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Mining aggregates to build tomorrow

How Caterpillar's 992 wheel loader platform helps Mainland Construction Materials produce aggregate products to meet the demands of a growing world

A wheel loader lifts up a bucket full of rock
A Caterpillar 992 wheel loader Mack Plovie

At the farthest navigable point up the mighty Fraser River nestled at the base of Sumas Mountain, British Columbia, sits Mainland Construction Materials' 400-acre Cox Station Quarry. 

The Cox Station Quarry dates back to the 1940s when Canadian National Railway held ownership, producing rail ballast. As a by-product, tonnes of screenings remained on site. This spurred the acquisition of Cox Station by Mainland Sand and Gravel in 1983. Mainland Sand and Gravel began its work at Cox Station by cleaning up and selling off this waste material as value-added road base. As that supply was exhausted, the company moved to screening and crushing the alluvial gravels and then took to the hills to begin drilling, blasting, processing, and exporting granite rock from the site in the early 1990s. 

In 2014, Mainland Sand and Gravel was acquired by Summit Materials, a Denver-based construction materials company. From this acquisition, the name Mainland Sand and Gravel changed to Mainland Construction Materials. The acquisition also spurred the upgrade of Mainland's processing plant in order to position itself to meet future market demands. 

After careful consideration, Superior Industries was awarded the two-phase contract for construction of a processing plant and to update the barge loadout system. The plant improvements have increased production to approximately 800 to 1,000 metric tons per hour. The primary crushing circuit starts with a MK-1 Allis Chalmers 54-74 gyratory crusher, which served an early part of its life at the Similco Mine (now the Copper Mountain Mine) in Princeton, British Columbia, before coming to the Cox Quarry. Secondary crushers include a Sandvik CS and CH-660 crusher, with two Superior Patriot P-400 cone crushers to follow in a tertiary role.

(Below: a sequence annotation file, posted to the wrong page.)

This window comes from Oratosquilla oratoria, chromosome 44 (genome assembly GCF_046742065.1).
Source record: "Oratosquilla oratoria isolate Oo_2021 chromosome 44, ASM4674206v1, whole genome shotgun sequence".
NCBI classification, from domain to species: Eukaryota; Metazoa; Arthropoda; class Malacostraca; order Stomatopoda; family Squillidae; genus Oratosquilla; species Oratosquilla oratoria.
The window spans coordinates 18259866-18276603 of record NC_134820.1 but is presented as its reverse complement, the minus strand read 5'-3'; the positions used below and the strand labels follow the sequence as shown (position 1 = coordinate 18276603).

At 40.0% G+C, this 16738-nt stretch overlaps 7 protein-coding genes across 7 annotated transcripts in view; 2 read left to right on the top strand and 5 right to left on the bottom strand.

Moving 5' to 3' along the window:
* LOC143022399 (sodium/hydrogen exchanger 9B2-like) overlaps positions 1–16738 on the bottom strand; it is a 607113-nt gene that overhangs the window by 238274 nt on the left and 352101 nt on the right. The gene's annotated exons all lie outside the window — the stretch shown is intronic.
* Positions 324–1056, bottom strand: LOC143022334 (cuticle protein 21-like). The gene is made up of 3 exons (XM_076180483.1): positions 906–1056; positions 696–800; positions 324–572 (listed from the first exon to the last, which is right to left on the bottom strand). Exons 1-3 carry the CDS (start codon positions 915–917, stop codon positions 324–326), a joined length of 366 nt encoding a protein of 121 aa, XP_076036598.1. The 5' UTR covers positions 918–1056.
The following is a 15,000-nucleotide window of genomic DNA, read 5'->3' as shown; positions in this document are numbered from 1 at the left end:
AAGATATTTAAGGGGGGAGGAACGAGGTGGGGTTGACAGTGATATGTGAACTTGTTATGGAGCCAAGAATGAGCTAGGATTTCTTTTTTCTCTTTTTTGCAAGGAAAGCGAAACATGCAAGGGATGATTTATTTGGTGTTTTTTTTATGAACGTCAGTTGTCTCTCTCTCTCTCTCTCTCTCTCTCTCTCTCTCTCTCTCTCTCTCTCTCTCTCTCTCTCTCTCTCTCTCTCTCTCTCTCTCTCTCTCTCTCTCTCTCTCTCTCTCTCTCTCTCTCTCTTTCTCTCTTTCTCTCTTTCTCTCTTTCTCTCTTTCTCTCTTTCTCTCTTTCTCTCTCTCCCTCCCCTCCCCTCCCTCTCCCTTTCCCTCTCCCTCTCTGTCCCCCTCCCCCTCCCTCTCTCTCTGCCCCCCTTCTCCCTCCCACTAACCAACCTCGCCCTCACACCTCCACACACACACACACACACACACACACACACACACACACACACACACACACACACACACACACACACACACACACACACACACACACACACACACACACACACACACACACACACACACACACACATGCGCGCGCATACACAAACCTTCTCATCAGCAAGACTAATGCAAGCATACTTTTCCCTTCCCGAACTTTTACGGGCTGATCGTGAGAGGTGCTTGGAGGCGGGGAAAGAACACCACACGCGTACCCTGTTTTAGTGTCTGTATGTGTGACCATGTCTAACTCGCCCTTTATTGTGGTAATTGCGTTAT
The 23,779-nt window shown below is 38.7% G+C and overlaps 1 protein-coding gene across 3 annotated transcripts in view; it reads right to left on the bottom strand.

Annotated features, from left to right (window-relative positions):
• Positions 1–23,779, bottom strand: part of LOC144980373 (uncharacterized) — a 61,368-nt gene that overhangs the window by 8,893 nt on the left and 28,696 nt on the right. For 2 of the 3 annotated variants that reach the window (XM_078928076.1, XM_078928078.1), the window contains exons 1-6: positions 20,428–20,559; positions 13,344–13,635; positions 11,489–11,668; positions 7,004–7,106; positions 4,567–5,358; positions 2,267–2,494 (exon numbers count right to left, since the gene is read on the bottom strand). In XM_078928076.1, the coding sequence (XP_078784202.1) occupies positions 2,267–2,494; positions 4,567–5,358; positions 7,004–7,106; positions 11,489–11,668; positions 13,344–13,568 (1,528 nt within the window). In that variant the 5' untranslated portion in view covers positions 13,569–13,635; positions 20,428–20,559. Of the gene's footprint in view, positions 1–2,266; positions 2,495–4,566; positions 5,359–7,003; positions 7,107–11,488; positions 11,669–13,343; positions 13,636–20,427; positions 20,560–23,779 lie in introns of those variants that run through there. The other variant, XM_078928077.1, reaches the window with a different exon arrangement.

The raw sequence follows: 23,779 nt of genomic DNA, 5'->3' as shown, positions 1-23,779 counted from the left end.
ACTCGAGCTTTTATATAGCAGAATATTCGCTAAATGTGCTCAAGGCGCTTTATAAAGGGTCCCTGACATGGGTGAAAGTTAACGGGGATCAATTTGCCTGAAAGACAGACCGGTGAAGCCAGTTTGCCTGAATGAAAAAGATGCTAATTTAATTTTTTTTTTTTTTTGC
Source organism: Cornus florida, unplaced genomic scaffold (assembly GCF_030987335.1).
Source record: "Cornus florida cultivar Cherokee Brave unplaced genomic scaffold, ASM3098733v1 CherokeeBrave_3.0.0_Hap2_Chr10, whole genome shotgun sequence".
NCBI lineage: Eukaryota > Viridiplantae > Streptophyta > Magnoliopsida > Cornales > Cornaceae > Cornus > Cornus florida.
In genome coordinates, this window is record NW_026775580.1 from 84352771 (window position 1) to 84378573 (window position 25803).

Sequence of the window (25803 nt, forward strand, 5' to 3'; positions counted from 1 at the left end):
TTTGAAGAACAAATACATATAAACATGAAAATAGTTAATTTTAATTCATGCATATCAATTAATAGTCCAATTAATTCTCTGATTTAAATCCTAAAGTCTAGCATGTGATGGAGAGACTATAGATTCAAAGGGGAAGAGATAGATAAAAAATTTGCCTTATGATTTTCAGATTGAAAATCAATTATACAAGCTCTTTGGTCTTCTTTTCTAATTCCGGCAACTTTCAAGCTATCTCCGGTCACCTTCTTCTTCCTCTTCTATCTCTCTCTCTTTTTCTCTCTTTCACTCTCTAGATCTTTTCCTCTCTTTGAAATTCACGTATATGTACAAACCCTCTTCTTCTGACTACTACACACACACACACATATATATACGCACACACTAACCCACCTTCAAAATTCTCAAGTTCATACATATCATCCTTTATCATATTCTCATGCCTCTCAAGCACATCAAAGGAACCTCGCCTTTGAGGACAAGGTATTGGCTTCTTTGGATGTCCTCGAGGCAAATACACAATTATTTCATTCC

Competitive advantage in the aggregate industry is important for growth and success. Given that Cox Quarry is located on the back side of a mountain, trucking material off site like other aggregate operations is not necessarily feasible. Mainland Construction Materials was quick to realize this and sought to streamline exporting product by upgrading a unique river barge loadout system already in place. Connected to the adjacent processing plant and quarry, barges can be loaded simultaneously by a conveyor system. The loadout facility can handle four barges at once, loading a few thousand metric tons of granite rock product onto each barge. Once loaded, barges navigate the Fraser River to one of four downstream distribution yards where product is delivered to the marketplace by conventional on-highway hauling methods. Today, Mainland Construction Materials provides regional markets with various grades of locally sourced quarried granite rock product.

The Caterpillar 992 wheel loader keeps blasted rock moving from the active face to the primary crusher via a fleet of Caterpillar 775G and F Series haul trucks. Mack Plovie

New wheel loader helps achieve production

It's always a treat visiting the folks at Mainland Construction Materials – as a well-established and professional mining company its operations and calibre of people certainly impress. While every piece of equipment and employee is important, Mainland's new Caterpillar 992 wheel loader is very significant to the Cox Quarry operation. As a production machine, it is responsible for keeping blasted rock (muck) moving from the active face to the primary crusher via a fleet of Caterpillar 775G and F series haul trucks. Without a constant and consistent feed of muck to the crusher, the crusher and processing plant wouldn't be able to produce the aggregate product that the world needs.

The benefit of a wheel loader over an excavator or hydraulic shovel in a quarrying operation is the ability to quickly relocate to any active work area in the quarry, or even load and carry material. This enables Mainland to strategically place its production wheel loader in various areas of the quarry to suit the mining plan or daily site conditions and achieve production targets.

Prior to acquiring the new next-generation 992 wheel loader, Mainland owned a 992C then ran another manufacturer's machine before choosing the 992 platform for the production wheel loader at the Cox Quarry operations. When it comes to mining aggregate, a quality production machine plays a key role in helping companies like Mainland produce valuable end product for its customers. 

Given Mainland's Cox Quarry location on the back of Sumas Mountain, bringing the new 992 in by truck would mean breaking it down into multiple loads to meet weight and logistical requirements on the steep narrow winding road into the Cox Quarry. Instead, the 992 and all components were loaded onto a barge and brought up the Fraser River landing at Mainland's barge loadout facility on December 24 at 4 a.m. – just in time for Christmas. Mainland's new 992 is currently sporting a 16.5-cubic-yard ESCO rock bucket, a three-pass match at 20 metric tons per pass for the fleet of 775 rigid frame haul trucks. The bucket is armoured to meet the tough and abrasive demands of Cox Quarry granite which bears a high silica content of 70 to 77 percent.